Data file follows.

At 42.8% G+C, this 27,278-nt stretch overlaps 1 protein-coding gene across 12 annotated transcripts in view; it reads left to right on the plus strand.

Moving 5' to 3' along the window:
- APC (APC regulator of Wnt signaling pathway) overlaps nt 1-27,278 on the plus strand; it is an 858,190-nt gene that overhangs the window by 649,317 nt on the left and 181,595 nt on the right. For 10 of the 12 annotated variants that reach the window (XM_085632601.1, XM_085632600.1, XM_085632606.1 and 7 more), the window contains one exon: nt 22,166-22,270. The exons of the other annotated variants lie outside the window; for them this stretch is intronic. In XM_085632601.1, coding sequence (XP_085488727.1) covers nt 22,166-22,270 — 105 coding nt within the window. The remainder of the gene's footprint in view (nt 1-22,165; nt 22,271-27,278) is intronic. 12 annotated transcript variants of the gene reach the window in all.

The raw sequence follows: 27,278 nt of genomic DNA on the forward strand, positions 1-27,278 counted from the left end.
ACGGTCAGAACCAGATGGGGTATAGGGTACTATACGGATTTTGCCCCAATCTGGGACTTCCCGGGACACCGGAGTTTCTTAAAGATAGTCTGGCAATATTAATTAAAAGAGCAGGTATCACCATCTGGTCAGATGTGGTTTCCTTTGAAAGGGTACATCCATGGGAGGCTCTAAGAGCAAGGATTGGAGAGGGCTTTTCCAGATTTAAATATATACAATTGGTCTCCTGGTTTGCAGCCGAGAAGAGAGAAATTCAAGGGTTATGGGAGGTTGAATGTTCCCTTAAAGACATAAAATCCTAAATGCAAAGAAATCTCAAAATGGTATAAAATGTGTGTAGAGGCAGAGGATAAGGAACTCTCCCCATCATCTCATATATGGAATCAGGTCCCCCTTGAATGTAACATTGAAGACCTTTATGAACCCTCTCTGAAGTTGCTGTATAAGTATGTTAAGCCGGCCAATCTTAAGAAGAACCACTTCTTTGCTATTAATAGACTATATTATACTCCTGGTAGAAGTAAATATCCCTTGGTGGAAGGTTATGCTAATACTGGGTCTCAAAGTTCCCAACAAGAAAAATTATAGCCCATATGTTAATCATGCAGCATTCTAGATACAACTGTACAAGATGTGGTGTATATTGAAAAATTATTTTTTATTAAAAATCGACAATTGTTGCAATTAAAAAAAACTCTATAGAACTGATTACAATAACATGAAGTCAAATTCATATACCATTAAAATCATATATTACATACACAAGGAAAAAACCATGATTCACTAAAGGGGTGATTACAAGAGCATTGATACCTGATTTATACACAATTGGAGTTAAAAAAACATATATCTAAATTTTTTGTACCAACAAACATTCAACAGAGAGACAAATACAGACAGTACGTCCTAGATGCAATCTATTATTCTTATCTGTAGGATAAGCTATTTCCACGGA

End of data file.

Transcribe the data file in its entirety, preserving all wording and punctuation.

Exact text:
At 42.8% G+C, this 27,278-nt stretch overlaps 1 protein-coding gene across 12 annotated transcripts in view; it reads left to right on the plus strand.

Moving 5' to 3' along the window:
- APC (APC regulator of Wnt signaling pathway) overlaps nt 1-27,278 on the plus strand; it is an 858,190-nt gene that overhangs the window by 649,317 nt on the left and 181,595 nt on the right. For 10 of the 12 annotated variants that reach the window (XM_085632601.1, XM_085632600.1, XM_085632606.1 and 7 more), the window contains one exon: nt 22,166-22,270. The exons of the other annotated variants lie outside the window; for them this stretch is intronic. In XM_085632601.1, coding sequence (XP_085488727.1) covers nt 22,166-22,270 — 105 coding nt within the window. The remainder of the gene's footprint in view (nt 1-22,165; nt 22,271-27,278) is intronic. 12 annotated transcript variants of the gene reach the window in all.

The raw sequence follows: 27,278 nt of genomic DNA on the forward strand, positions 1-27,278 counted from the left end.
ACGGTCAGAACCAGATGGGGTATAGGGTACTATACGGATTTTGCCCCAATCTGGGACTTCCCGGGACACCGGAGTTTCTTAAAGATAGTCTGGCAATATTAATTAAAAGAGCAGGTATCACCATCTGGTCAGATGTGGTTTCCTTTGAAAGGGTACATCCATGGGAGGCTCTAAGAGCAAGGATTGGAGAGGGCTTTTCCAGATTTAAATATATACAATTGGTCTCCTGGTTTGCAGCCGAGAAGAGAGAAATTCAAGGGTTATGGGAGGTTGAATGTTCCCTTAAAGACATAAAATCCTAAATGCAAAGAAATCTCAAAATGGTATAAAATGTGTGTAGAGGCAGAGGATAAGGAACTCTCCCCATCATCTCATATATGGAATCAGGTCCCCCTTGAATGTAACATTGAAGACCTTTATGAACCCTCTCTGAAGTTGCTGTATAAGTATGTTAAGCCGGCCAATCTTAAGAAGAACCACTTCTTTGCTATTAATAGACTATATTATACTCCTGGTAGAAGTAAATATCCCTTGGTGGAAGGTTATGCTAATACTGGGTCTCAAAGTTCCCAACAAGAAAAATTATAGCCCATATGTTAATCATGCAGCATTCTAGATACAACTGTACAAGATGTGGTGTATATTGAAAAATTATTTTTTATTAAAAATCGACAATTGTTGCAATTAAAAAAAACTCTATAGAACTGATTACAATAACATGAAGTCAAATTCATATACCATTAAAATCATATATTACATACACAAGGAAAAAACCATGATTCACTAAAGGGGTGATTACAAGAGCATTGATACCTGATTTATACACAATTGGAGTTAAAAAAACATATATCTAAATTTTTTGTACCAACAAACATTCAACAGAGAGACAAATACAGACAGTACGTCCTAGATGCAATCTATTATTCTTATCTGTAGGATAAGCTATTTCCACGGA